In the last three weeks the ISU Plant and Insect Diagnostic Clinic has received Norway spruce, blue spruce and concolor fir images (Pictures 1 and 2) and plant samples with symptoms of frost injury. Jesse Randall, ISU Extension Forester has reported damage in locations around the state. Susceptible plants include spruce, fir, Douglas fir and occasionally pine.
Frost injury symptoms include dying and curling shoot tips sometime appearing only on one side of the tree or on trees that are on a low or exposed location or frost pockets. The tips curl over a short time period and many tree owners attribute this incorrectly to herbicide drift. Herbicide injury will also damage other parts of the tree in addition to the new growth. See the US Forest Service bulletin for more information.
The symptoms associated with frost are a quick development of curled tips and the symptoms may be concentrated on west and/or sides of the trees or windbreak. On May 9, weather alerts reported freeze warning from 3:00 am until 9:00 am in Story County, IA that produced widespread frost and freezing temperatures in many locations. At that time, most of evergreen mentioned above were forming this year new tender needles. Dead shoot tips might not be very evident until 2-3 weeks later. Susceptible trees may become stunted or bushy if injured by frost several years in a row. The trees will not be killed by the loss of some of their shoot tips but may look misshapen as laterals take the role of shoot tips. Live, crooked shoots may also be seen late in June or July. Some dead shoots might remain on trees until late fall or next spring. This can be corrected by pruning out the curled tips back to a live bud or side branch.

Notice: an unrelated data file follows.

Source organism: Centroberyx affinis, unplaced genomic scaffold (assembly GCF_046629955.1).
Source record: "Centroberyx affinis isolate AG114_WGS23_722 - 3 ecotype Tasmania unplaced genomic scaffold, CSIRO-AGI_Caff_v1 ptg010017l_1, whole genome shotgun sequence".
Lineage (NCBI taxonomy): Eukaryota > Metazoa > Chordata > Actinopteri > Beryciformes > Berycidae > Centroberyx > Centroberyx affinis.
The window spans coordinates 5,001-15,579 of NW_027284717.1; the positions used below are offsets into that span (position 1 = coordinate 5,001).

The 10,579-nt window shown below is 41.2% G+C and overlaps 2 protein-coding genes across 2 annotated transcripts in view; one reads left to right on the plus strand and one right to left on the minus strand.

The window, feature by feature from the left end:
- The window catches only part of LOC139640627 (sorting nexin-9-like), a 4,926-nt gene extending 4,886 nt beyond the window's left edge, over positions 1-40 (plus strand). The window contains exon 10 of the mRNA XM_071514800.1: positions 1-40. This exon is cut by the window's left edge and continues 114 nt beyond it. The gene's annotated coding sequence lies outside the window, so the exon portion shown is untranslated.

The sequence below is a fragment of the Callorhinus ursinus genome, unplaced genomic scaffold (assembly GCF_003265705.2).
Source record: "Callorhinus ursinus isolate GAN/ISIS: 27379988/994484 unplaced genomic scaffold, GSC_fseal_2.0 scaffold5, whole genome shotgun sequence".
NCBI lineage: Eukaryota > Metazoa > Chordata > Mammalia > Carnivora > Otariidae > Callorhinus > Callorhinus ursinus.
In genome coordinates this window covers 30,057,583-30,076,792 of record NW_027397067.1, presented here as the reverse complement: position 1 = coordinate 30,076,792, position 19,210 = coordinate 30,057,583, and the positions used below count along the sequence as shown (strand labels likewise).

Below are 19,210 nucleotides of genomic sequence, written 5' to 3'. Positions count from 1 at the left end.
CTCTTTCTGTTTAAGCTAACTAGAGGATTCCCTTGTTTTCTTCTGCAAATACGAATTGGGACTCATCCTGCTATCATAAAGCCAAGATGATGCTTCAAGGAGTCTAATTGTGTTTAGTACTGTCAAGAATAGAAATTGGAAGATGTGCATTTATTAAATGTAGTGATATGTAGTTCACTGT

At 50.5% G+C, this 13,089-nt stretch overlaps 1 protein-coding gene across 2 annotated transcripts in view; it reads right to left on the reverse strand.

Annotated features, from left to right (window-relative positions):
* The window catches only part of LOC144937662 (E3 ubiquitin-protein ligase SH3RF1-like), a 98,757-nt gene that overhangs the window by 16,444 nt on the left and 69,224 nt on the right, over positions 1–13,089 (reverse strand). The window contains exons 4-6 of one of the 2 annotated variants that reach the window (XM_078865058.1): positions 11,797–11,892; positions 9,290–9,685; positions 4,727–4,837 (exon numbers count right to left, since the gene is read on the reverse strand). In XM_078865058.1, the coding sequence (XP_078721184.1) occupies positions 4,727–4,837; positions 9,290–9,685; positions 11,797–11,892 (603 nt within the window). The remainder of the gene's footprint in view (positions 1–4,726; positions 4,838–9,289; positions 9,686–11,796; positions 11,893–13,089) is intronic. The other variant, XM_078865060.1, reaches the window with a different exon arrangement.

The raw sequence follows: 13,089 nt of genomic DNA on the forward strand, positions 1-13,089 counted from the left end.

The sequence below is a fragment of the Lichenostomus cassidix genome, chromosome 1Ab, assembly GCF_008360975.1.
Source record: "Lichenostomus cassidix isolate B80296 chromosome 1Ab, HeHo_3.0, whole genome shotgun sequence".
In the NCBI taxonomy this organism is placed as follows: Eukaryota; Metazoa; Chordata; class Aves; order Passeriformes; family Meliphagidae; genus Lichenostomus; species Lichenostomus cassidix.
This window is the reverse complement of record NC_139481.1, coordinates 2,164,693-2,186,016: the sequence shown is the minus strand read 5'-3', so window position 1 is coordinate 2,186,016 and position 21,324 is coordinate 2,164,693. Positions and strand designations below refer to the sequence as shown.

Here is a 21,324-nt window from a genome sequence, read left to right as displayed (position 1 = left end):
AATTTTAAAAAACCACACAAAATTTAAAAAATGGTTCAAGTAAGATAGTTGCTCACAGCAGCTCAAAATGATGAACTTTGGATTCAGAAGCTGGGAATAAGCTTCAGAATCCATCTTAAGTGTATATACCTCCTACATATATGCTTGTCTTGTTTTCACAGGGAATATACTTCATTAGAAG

There are other reasons among disease and insect damage for the tips to curl on a spruce or pine but it will not happen all at once. Trees infected with a borer for example will have randomly scattered curled tips rather than the injury concentrated on one side of the tree. Read more at Purdue University Extension Plant and Pest Diagnostic Lab report.
Concolor fir frost daamge. Photo by Joe Herring, Iowa DNR District Forester.
Norway spruce frost damage. Photo by Joe Herring, Iowa DNR District Forester.
Links to this article are strongly encouraged, and this article may be republished without further permission if published as written and if credit is given to the author, Horticulture and Home Pest News, and Iowa State University Extension and Outreach. If this article is to be used in any other manner, permission from the author is required. This article was originally published on June 23, 2010. The information contained within may not be the most current and accurate depending on when it is accessed.